Breaking Your Child's Thumb Sucking Habit
Thumb sucking in young children is a very normal response to anxiety and stress. Still, this behavior should decrease by ages 2-4 and stop by age five. Many children are slow to break the habit, which can lead to anxiety for parents. Is it worth the stress to break the thumb sucking habit? Yes, because long-term thumb sucking can cause problems with chewing, speech, and facial appearance.
The longer and harder a child sucks his thumb the more harm is done to the teeth and jaws. Regular, strong thumb sucking makes front teeth move and can even reshape the jaw bone. Upper front teeth flare out and tip upward while lower front teeth move back and inward. But, how can something as small as a child's thumb or finger actually move bone?
Children’s jaws are rich in blood supply and fairly low in mineral content like calcium. This makes jaws of children under age eight especially soft and flexible. As a result, prolonged thumb or finger sucking easily deforms the bone around the upper and lower front teeth. The deformity produces a hole or gap when teeth are brought together, known as an open bite.
If a child stops thumb sucking before loss of baby front teeth and arrival of adult front teeth, most or all of the damage may disappear. However, if the habit persists, there may be lasting damage. Flared upper teeth, delayed arrival of front teeth, and open bites are all common problems. This can result in chewing difficulties, speech abnormalities, and an unattractive smile.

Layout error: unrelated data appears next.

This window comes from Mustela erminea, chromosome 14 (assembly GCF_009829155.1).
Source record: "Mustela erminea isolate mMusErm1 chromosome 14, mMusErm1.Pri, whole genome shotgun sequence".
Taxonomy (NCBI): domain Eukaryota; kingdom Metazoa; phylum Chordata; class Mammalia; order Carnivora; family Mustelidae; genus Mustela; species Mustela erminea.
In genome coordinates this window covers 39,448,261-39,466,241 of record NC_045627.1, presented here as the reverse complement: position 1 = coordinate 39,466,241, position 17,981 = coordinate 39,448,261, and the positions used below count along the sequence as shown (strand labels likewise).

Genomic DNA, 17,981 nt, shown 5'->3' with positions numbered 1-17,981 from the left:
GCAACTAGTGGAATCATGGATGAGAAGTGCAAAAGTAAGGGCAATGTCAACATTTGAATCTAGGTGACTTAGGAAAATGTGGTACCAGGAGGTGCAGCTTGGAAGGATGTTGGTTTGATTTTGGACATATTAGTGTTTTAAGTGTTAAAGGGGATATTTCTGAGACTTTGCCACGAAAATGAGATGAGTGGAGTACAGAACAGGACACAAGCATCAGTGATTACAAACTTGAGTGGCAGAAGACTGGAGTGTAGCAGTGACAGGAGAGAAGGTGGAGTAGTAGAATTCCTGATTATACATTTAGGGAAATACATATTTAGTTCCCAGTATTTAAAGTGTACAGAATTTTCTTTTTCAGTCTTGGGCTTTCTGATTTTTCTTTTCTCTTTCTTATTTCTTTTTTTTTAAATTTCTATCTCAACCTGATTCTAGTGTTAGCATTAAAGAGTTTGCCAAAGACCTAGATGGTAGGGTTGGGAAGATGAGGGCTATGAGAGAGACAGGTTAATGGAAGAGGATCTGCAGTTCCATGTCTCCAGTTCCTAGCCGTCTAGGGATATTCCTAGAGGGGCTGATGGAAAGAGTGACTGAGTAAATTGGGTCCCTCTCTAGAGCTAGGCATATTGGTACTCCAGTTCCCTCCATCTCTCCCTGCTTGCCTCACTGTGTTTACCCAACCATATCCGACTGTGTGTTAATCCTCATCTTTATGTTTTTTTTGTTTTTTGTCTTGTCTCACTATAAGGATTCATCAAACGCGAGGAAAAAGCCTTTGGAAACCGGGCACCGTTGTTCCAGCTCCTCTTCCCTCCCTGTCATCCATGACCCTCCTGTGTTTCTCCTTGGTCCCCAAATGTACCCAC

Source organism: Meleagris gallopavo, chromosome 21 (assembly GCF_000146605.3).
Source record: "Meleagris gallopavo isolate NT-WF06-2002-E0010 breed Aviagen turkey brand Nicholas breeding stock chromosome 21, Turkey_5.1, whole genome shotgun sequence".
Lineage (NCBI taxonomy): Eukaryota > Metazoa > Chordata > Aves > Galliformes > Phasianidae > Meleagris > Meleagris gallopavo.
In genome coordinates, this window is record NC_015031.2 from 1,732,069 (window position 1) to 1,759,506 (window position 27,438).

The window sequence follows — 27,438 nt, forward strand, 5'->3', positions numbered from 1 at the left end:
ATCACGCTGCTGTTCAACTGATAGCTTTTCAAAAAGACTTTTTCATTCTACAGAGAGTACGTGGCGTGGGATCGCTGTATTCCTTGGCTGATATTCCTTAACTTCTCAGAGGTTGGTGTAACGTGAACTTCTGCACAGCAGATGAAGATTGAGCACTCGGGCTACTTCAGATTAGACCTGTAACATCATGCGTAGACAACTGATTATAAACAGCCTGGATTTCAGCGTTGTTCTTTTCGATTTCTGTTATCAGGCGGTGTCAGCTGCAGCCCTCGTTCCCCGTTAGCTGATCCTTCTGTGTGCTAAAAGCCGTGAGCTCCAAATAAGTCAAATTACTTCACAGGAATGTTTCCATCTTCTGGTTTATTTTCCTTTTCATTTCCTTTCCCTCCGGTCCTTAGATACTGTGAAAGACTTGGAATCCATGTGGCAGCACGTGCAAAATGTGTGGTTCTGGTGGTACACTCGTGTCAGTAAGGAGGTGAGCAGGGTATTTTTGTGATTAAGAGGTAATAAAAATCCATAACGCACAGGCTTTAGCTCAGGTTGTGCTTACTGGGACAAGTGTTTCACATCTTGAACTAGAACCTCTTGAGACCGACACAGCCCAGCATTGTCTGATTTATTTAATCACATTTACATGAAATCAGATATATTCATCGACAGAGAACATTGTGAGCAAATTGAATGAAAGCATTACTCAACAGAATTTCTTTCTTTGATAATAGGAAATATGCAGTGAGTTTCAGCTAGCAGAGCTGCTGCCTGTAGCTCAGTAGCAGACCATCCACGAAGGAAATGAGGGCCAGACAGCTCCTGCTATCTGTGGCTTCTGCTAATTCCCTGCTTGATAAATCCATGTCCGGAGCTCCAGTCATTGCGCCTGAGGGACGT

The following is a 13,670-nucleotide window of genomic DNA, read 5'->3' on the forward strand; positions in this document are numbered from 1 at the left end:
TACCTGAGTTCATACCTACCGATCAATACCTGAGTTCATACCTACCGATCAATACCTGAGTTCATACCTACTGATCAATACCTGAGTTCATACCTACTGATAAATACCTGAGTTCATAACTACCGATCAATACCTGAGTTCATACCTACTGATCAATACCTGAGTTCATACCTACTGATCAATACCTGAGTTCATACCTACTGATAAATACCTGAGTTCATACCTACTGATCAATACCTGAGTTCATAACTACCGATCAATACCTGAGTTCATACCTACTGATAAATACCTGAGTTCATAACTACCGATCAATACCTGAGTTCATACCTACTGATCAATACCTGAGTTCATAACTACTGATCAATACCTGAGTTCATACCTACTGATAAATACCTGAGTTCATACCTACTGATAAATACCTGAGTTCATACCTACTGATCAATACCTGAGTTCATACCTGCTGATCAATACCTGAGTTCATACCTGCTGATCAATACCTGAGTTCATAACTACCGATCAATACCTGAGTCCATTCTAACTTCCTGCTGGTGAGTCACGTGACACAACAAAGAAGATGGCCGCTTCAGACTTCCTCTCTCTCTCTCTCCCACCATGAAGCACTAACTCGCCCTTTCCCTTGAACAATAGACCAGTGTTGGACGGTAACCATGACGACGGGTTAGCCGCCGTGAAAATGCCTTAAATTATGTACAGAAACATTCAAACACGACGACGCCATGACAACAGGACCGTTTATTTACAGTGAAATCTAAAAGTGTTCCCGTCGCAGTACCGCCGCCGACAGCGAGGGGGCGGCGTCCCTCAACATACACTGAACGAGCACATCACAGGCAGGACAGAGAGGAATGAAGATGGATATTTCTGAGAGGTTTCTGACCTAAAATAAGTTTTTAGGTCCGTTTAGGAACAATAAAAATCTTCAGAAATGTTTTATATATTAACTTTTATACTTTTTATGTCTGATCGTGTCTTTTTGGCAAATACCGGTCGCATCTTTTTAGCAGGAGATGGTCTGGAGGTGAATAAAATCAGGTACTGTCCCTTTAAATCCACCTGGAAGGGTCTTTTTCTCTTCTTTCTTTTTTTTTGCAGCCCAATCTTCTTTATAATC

Last reviewedJune 2012by Brian Randall, MD
Please be aware that this information is provided to supplement the care provided by your physician. It is neither intended nor implied to be a substitute for professional medical advice. CALL YOUR HEALTHCARE PROVIDER IMMEDIATELY IF YOU THINK YOU MAY HAVE A MEDICAL EMERGENCY. Always seek the advice of your physician or other qualified health provider prior to starting any new treatment or with any questions you may have regarding a medical condition.